Renata Mazzucchelli

National Cancer Institute (USA), Bethesda, MD, United States

Are you Renata Mazzucchelli?

Claim your profile

Publications (14)101.58 Total impact

  • Renata I Mazzucchelli, Agostino Riva, Scott K Durum
    [Show abstract] [Hide abstract]
    ABSTRACT: Most T cell subsets depend on IL-7 for survival. IL-7 binds to IL-7Rα and γc, initiating the signaling cascade. Deletion of IL-7Ra in humans has, for some time, been known to cause severe combined immunodeficiency. More recently, polymorphisms in IL-7R have been shown be a risk factor for a number of diseases that are autoimmune or involve excess immune and inflammatory responses including multiple sclerosis, type 1 diabetes, rheumatoid arthritis, primary biliary cirrhosis, inflammatory bowel disease, atopic dermatitis, inhalation allergy, sarcoidosis and graft-versus host disease. The polymorphism that affects risk to most of these immunopathologies is T244I at the border of the extracellular domain and the transmembrane region. The same region has recently been shown to harbor gain-of-function mutations in acute lymphoblastic leukemia. These studies have suggested new therapies that target the IL-7 pathway.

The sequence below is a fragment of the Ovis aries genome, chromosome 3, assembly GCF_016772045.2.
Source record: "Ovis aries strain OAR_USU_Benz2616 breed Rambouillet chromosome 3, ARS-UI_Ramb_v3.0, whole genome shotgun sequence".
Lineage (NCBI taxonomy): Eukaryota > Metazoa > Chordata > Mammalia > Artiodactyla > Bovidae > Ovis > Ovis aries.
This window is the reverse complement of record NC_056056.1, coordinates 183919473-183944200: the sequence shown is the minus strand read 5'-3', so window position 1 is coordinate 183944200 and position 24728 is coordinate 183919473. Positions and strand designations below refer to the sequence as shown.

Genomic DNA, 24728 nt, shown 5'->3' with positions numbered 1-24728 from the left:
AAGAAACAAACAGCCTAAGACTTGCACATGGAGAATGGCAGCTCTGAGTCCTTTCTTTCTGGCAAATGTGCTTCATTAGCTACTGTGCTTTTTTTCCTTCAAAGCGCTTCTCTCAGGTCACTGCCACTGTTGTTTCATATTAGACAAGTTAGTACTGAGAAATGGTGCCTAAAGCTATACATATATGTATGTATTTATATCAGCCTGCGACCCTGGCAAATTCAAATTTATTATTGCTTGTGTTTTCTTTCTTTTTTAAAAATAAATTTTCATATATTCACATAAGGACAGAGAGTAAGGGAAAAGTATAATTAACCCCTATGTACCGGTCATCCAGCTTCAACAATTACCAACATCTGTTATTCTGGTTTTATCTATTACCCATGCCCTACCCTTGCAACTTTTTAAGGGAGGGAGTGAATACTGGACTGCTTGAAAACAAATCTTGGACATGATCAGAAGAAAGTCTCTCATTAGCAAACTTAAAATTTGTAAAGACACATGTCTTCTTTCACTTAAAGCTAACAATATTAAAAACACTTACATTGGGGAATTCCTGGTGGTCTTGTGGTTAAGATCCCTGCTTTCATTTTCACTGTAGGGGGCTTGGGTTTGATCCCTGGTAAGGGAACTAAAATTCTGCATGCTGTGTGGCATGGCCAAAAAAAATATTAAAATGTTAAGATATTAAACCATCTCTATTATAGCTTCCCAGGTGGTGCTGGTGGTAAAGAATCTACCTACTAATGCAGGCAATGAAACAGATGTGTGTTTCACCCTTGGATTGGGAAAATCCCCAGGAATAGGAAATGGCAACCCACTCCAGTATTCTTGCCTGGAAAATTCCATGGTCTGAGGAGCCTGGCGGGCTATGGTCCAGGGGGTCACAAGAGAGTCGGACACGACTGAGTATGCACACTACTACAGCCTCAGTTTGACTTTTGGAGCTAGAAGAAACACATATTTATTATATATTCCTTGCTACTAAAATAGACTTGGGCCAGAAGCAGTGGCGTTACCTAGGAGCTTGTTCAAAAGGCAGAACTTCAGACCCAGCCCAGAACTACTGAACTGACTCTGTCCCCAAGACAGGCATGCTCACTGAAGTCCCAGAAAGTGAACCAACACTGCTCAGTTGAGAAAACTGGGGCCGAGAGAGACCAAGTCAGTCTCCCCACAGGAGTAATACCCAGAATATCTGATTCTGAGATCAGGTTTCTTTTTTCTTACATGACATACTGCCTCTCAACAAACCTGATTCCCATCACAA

Seminars in Immunology 03/2012; 24(3):225-30. · 5.93 Impact Factor
  • [Show abstract] [Hide abstract]